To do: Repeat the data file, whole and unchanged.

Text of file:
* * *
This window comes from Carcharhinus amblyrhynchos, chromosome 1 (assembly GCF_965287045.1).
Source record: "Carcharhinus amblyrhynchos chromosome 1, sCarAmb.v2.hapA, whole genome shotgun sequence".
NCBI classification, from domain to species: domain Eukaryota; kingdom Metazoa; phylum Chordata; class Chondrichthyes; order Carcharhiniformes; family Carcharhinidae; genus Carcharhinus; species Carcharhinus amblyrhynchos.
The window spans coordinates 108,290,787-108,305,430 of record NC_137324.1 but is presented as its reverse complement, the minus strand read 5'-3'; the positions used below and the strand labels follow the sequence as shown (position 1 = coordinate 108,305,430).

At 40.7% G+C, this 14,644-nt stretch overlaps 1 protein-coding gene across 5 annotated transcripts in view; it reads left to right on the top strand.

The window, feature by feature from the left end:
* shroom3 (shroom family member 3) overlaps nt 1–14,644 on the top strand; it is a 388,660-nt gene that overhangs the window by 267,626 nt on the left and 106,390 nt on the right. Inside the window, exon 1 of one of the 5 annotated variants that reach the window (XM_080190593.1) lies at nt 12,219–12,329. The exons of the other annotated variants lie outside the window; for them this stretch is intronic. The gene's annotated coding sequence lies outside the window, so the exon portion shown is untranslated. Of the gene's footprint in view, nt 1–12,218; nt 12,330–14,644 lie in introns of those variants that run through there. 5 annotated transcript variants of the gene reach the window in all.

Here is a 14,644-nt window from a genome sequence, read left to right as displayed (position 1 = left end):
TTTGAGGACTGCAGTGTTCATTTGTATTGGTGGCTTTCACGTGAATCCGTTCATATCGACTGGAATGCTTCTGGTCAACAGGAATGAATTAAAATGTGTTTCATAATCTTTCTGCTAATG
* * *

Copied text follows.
This window comes from Carcharhinus amblyrhynchos, chromosome 1 (assembly GCF_965287045.1).
Source record: "Carcharhinus amblyrhynchos chromosome 1, sCarAmb.v2.hapA, whole genome shotgun sequence".
NCBI classification, from domain to species: domain Eukaryota; kingdom Metazoa; phylum Chordata; class Chondrichthyes; order Carcharhiniformes; family Carcharhinidae; genus Carcharhinus; species Carcharhinus amblyrhynchos.
The window spans coordinates 108,290,787-108,305,430 of record NC_137324.1 but is presented as its reverse complement, the minus strand read 5'-3'; the positions used below and the strand labels follow the sequence as shown (position 1 = coordinate 108,305,430).

At 40.7% G+C, this 14,644-nt stretch overlaps 1 protein-coding gene across 5 annotated transcripts in view; it reads left to right on the top strand.

The window, feature by feature from the left end:
* shroom3 (shroom family member 3) overlaps nt 1–14,644 on the top strand; it is a 388,660-nt gene that overhangs the window by 267,626 nt on the left and 106,390 nt on the right. Inside the window, exon 1 of one of the 5 annotated variants that reach the window (XM_080190593.1) lies at nt 12,219–12,329. The exons of the other annotated variants lie outside the window; for them this stretch is intronic. The gene's annotated coding sequence lies outside the window, so the exon portion shown is untranslated. Of the gene's footprint in view, nt 1–12,218; nt 12,330–14,644 lie in introns of those variants that run through there. 5 annotated transcript variants of the gene reach the window in all.

Here is a 14,644-nt window from a genome sequence, read left to right as displayed (position 1 = left end):
TTTGAGGACTGCAGTGTTCATTTGTATTGGTGGCTTTCACGTGAATCCGTTCATATCGACTGGAATGCTTCTGGTCAACAGGAATGAATTAAAATGTGTTTCATAATCTTTCTGCTAATG